Malta tax legislation provides for an exemption on royalties derived from qualifying patents. Under the exemption, royalties and similar income (including any amounts paid for the grant of a licence to exercise rights) derived from registered patents, in respect of qualifying inventions, whether registered in Malta or elsewhere, are exempt from tax in Malta as from 1 January 2010. The exemption applies regardless of where the underlying research and development was carried out. A patent is considered to be a qualifying patent if it is registered in Malta or elsewhere, in relation to which the research, planning, processing, experimenting, testing, devising, designing, developing or similar activity leading to the relevant invention was carried out in Malta or elsewhere.
This incentive is available to all persons (individuals and enterprises) that own the rights to patented intellectual property and are receiving income in the form of royalties (or other similar income there from).
A patent granted in Malta or overseas is considered as eligible as long as the same invention is considered patentable under Maltese Law or is the result of Fundamental Research, Industrial Research or Experimental Development.
Royalties and income derived from other (i.e. non-patented) intangibles continue to be taxed in Malta at the statutorily guaranteed maximum overall effective rate of 5%. This rate falls to 0% where the Malta resident entity is not incorporated under the laws of Malta and the income is not physically received in Malta.
In terms of Malta’s patent box, royalties and similar income derived from patents in respect of inventions are exempt from Malta tax. The regime was extended to also include income derived from copyright and other non-patented IP. Recently, the Budget Act extends the remit of the royalty exemption to income derived from trademarks.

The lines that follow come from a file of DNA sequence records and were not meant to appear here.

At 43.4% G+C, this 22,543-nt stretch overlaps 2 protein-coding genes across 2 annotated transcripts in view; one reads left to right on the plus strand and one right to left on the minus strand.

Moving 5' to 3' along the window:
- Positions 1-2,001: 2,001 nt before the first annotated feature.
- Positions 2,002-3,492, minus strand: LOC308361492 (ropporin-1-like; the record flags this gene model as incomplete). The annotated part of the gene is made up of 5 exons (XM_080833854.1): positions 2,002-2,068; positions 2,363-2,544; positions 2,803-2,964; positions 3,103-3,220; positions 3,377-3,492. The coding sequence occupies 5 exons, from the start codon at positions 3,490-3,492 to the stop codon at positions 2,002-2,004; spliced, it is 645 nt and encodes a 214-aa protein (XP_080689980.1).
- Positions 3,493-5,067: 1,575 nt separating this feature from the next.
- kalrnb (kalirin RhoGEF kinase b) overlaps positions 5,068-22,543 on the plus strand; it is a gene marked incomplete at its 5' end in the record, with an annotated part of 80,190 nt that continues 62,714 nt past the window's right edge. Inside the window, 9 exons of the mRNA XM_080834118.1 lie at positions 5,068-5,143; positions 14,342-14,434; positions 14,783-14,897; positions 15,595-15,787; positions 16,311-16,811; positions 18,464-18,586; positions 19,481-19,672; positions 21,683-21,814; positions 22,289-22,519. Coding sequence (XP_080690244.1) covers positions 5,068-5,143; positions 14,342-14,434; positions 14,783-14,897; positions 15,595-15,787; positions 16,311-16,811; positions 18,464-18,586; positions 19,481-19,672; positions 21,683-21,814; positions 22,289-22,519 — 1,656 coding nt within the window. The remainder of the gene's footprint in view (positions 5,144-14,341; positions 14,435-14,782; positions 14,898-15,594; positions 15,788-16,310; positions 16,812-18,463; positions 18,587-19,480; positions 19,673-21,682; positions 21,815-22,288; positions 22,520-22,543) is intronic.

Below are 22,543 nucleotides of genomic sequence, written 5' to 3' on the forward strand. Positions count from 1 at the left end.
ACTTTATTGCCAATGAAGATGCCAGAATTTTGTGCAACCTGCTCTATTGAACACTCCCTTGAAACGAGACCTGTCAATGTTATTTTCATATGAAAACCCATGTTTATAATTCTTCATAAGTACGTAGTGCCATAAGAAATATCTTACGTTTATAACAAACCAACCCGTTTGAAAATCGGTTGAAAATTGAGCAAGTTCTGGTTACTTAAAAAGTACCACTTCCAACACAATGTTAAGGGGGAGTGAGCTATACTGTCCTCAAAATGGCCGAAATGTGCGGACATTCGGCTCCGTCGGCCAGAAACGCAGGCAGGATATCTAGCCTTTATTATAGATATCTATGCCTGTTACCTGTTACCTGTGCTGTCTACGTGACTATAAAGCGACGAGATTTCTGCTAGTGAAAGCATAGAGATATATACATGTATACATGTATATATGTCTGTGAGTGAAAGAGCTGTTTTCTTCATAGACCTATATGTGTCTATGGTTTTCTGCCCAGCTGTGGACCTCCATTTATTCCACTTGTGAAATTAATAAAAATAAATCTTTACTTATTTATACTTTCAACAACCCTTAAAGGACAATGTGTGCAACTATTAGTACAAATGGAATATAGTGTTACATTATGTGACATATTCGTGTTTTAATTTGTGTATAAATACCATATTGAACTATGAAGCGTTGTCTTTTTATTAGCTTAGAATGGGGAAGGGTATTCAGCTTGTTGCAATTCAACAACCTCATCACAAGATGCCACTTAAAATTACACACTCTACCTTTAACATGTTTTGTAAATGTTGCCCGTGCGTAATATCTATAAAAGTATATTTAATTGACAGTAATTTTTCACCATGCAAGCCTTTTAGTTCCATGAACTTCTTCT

The tax exemption is optional. Consequently, the person entitled to such exemption may waive the exemption and declare the income in its tax return. Should such person declare the royalty income in the pertinent Malta tax return, the person would be taxable at progressive rates of tax in case of individuals, and at the rate of 35% in the case of companies. Malta tax legislation also provides for case special deductions. By way of example, expenditure of a capital nature on IP rights is allowable as is expenditure on patents and patent rights. Expenditure on IP rights is spread equally over 3 years. Expenditure on patent rights is spread over the life of a patent.
Royalties and income derived from other (i.e. non-patented) intangibles are subject to the standard Malta tax treatment, depending on the person in receipt of such income. In the case of companies click here to find out more. The Malta tax rate falls to 0% where a Malta resident entity is not incorporated under the laws of Malta and the income is not physically received in Malta.
This regime has recently been extended to include income derived from copyright and other non-patented IP, as well as income derived from trademarks.